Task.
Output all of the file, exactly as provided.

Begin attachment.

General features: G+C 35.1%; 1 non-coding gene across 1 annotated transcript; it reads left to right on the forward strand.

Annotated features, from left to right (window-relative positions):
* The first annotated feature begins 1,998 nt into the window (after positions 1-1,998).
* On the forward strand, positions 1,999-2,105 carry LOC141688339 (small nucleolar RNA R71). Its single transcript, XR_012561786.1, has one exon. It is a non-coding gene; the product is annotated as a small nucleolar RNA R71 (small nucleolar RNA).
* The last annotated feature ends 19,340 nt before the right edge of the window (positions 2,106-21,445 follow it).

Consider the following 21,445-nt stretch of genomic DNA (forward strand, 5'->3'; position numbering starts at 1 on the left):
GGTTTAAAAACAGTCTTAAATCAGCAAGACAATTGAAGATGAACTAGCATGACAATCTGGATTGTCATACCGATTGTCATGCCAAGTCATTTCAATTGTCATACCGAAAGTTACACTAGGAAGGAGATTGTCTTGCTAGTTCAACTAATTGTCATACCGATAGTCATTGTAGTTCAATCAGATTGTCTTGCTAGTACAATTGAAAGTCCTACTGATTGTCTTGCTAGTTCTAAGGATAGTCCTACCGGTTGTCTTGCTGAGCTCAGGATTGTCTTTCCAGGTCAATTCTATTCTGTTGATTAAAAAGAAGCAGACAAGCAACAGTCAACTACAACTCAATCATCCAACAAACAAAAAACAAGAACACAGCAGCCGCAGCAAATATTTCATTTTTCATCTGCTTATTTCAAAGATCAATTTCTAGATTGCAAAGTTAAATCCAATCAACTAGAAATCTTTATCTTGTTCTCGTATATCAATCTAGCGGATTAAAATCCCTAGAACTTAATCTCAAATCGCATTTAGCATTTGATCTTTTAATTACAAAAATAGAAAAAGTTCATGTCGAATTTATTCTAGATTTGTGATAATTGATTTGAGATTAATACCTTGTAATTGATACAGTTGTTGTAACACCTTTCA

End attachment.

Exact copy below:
General features: G+C 35.1%; 1 non-coding gene across 1 annotated transcript; it reads left to right on the forward strand.

Annotated features, from left to right (window-relative positions):
* The first annotated feature begins 1,998 nt into the window (after positions 1-1,998).
* On the forward strand, positions 1,999-2,105 carry LOC141688339 (small nucleolar RNA R71). Its single transcript, XR_012561786.1, has one exon. It is a non-coding gene; the product is annotated as a small nucleolar RNA R71 (small nucleolar RNA).
* The last annotated feature ends 19,340 nt before the right edge of the window (positions 2,106-21,445 follow it).

Consider the following 21,445-nt stretch of genomic DNA (forward strand, 5'->3'; position numbering starts at 1 on the left):
GGTTTAAAAACAGTCTTAAATCAGCAAGACAATTGAAGATGAACTAGCATGACAATCTGGATTGTCATACCGATTGTCATGCCAAGTCATTTCAATTGTCATACCGAAAGTTACACTAGGAAGGAGATTGTCTTGCTAGTTCAACTAATTGTCATACCGATAGTCATTGTAGTTCAATCAGATTGTCTTGCTAGTACAATTGAAAGTCCTACTGATTGTCTTGCTAGTTCTAAGGATAGTCCTACCGGTTGTCTTGCTGAGCTCAGGATTGTCTTTCCAGGTCAATTCTATTCTGTTGATTAAAAAGAAGCAGACAAGCAACAGTCAACTACAACTCAATCATCCAACAAACAAAAAACAAGAACACAGCAGCCGCAGCAAATATTTCATTTTTCATCTGCTTATTTCAAAGATCAATTTCTAGATTGCAAAGTTAAATCCAATCAACTAGAAATCTTTATCTTGTTCTCGTATATCAATCTAGCGGATTAAAATCCCTAGAACTTAATCTCAAATCGCATTTAGCATTTGATCTTTTAATTACAAAAATAGAAAAAGTTCATGTCGAATTTATTCTAGATTTGTGATAATTGATTTGAGATTAATACCTTGTAATTGATACAGTTGTTGTAACACCTTTCA